But James E. Campbell, a political scientist at SUNY Buffalo, has done something very useful and informative. He went and checked the House race predictions of one venerable prognosticator, the Cook Political Report, going back to 1984 and measured them against the election outcomes to see how good they were. It turns out they were very good. Across 11 elections (1984-2008) the Cook Report correctly called races rated "solid, likely or leaning to the Republicans" a whopping 97.5 percent of the time. On the Democratic side, the Cook Report was right 97.8 percent of the time.
Now you might be thinking to yourself, "Anybody can make a good prediction a week from Election Day." And that's what I think is most noteworthy about Campbell's study: he only measured the ratings issued before Labor Day, which is to say, all of these calls were made a good two months before the election.
The skeptic in me wondered if the numbers might look so good because of gerrymandering. Maybe there were a ton of "solid" races (easy calls) that masked a mixed or poor record on leaners (tougher calls). But Campbell broke out those races and the predictions were still very good (85.7 percent). Even the Cook Report's "toss up" category was accurate: Republican-held seats rated "toss up" stayed Republican 55 percent of the time, Democratic toss ups, 49.2 percent of the time.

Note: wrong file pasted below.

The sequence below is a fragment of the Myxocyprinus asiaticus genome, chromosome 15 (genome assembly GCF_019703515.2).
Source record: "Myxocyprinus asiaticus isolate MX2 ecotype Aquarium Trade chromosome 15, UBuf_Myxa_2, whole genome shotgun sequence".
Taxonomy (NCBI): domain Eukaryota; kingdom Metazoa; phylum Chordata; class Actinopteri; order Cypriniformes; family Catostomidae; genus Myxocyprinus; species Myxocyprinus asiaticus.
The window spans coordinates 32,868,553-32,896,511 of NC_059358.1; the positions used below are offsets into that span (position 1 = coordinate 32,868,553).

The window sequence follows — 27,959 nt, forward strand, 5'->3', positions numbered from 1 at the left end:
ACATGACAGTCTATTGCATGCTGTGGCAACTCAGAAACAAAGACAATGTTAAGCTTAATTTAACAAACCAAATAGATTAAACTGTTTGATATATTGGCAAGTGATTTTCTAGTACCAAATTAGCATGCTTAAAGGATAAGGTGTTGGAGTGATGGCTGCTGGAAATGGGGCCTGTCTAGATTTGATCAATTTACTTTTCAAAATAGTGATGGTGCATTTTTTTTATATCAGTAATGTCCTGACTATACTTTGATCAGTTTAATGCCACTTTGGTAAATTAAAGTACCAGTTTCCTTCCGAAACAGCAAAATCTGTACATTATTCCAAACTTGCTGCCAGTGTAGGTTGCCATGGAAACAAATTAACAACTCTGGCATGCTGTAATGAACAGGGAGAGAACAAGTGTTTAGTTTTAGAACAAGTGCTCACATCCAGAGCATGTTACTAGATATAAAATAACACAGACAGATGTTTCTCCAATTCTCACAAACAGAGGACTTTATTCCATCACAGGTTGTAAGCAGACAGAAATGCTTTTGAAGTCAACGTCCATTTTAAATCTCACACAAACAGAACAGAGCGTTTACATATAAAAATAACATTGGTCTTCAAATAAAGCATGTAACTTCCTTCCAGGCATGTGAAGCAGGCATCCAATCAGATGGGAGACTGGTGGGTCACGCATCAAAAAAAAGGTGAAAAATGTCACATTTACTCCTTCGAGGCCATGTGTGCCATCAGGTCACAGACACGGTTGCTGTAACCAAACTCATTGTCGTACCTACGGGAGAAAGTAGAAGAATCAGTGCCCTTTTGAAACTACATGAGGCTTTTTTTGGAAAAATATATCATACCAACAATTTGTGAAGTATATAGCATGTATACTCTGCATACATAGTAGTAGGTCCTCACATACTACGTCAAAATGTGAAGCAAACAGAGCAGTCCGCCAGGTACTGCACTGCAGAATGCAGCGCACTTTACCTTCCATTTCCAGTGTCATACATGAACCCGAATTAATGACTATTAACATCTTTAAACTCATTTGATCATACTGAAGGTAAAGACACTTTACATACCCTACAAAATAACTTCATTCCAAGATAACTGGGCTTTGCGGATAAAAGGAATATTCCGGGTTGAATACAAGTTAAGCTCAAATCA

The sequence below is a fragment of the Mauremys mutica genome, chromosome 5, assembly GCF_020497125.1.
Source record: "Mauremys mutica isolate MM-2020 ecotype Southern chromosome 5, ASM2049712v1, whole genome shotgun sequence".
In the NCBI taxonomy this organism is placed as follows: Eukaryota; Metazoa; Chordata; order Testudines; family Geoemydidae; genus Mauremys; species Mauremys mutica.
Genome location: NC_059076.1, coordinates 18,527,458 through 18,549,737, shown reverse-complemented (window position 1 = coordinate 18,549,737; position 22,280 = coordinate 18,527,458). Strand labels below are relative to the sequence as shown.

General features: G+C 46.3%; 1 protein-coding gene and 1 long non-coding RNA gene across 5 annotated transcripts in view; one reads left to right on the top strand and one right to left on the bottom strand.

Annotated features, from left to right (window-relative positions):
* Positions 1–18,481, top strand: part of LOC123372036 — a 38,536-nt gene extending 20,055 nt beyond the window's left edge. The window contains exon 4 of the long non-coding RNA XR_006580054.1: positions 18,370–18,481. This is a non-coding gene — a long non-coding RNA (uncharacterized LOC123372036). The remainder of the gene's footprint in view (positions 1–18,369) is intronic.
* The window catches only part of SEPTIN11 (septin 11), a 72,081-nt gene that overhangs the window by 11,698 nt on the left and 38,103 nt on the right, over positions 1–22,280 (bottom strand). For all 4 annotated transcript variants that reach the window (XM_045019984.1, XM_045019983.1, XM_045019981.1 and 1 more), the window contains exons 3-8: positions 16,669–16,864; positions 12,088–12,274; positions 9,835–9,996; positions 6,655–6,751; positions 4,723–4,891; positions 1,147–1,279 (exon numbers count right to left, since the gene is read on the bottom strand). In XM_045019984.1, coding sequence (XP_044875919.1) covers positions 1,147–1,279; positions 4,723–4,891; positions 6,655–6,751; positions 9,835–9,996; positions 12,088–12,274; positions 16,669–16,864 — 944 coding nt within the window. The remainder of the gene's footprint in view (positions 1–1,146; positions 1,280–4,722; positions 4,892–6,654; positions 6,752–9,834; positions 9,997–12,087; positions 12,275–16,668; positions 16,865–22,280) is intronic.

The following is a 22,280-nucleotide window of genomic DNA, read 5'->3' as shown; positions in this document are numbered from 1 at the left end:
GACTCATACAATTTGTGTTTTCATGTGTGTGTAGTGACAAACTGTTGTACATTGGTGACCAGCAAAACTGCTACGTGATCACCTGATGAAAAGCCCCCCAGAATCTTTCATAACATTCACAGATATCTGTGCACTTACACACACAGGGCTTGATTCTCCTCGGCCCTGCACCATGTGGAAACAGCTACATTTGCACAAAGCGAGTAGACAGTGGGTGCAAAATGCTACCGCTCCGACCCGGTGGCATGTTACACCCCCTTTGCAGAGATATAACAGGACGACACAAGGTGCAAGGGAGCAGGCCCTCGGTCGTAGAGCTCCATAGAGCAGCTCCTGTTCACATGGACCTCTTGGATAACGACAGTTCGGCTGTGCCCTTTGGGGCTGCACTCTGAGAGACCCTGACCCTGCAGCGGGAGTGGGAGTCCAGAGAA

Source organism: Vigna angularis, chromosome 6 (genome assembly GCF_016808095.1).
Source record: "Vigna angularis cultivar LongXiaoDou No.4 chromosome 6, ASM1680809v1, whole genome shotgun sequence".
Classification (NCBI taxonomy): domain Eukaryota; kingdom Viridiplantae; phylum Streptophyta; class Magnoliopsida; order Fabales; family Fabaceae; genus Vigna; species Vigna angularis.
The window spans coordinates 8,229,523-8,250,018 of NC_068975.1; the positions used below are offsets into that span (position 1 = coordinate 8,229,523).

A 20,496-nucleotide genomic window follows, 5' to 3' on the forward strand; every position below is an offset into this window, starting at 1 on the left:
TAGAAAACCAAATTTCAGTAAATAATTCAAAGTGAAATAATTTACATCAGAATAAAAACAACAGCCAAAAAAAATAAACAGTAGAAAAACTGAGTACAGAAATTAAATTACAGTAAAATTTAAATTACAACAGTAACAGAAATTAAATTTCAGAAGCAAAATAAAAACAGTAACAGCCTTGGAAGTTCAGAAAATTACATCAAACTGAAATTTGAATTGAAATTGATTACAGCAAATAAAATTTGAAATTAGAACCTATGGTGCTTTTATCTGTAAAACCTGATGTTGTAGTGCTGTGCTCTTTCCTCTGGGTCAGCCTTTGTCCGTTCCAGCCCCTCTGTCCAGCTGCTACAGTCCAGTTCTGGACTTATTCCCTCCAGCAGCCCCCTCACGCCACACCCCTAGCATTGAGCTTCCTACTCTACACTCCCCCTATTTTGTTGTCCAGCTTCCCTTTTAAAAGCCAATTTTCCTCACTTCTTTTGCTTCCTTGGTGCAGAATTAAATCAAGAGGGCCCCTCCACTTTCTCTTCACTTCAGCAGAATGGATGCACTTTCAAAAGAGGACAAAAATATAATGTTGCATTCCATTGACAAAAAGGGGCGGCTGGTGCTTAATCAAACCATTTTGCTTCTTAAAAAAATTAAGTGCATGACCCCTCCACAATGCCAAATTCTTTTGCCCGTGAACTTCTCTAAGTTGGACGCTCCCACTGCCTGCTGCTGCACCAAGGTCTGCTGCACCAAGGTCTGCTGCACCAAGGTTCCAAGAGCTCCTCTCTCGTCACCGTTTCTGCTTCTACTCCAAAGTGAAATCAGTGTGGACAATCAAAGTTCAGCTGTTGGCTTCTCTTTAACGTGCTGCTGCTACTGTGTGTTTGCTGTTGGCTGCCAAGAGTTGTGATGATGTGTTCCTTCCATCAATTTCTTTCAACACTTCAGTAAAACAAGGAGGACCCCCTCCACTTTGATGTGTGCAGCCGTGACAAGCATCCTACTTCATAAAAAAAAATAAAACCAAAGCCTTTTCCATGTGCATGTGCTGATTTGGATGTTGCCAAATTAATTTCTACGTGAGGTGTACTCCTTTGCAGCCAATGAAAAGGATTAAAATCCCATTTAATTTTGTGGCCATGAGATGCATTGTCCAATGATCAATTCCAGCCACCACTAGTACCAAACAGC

Campbell's study seems especially salient because--brace yourself, Democrats--on Tuesday (the day after Labor Day) the Cook Report came out with its latest House ratings and, for the first time, they showed Republicans picking up a minimum of 40 seats. Republicans only need 39 seats to win back the House. Based on the Cook Report's track record, you have to believe there's an extraordinarily high likelihood that control is going to switch in November.
You have to pay to subscribe to the full Cook Report, but most of the general overview stuff is free. The individual ratings, and ratings changes, are pretty widely disseminated, though. One easy place to keep up with them is on Twitter, where you can follow the Senate expert, Jennifer Duffy (@jennifereduffy), and the House expert, David Wasserman (@dave_wasserman).
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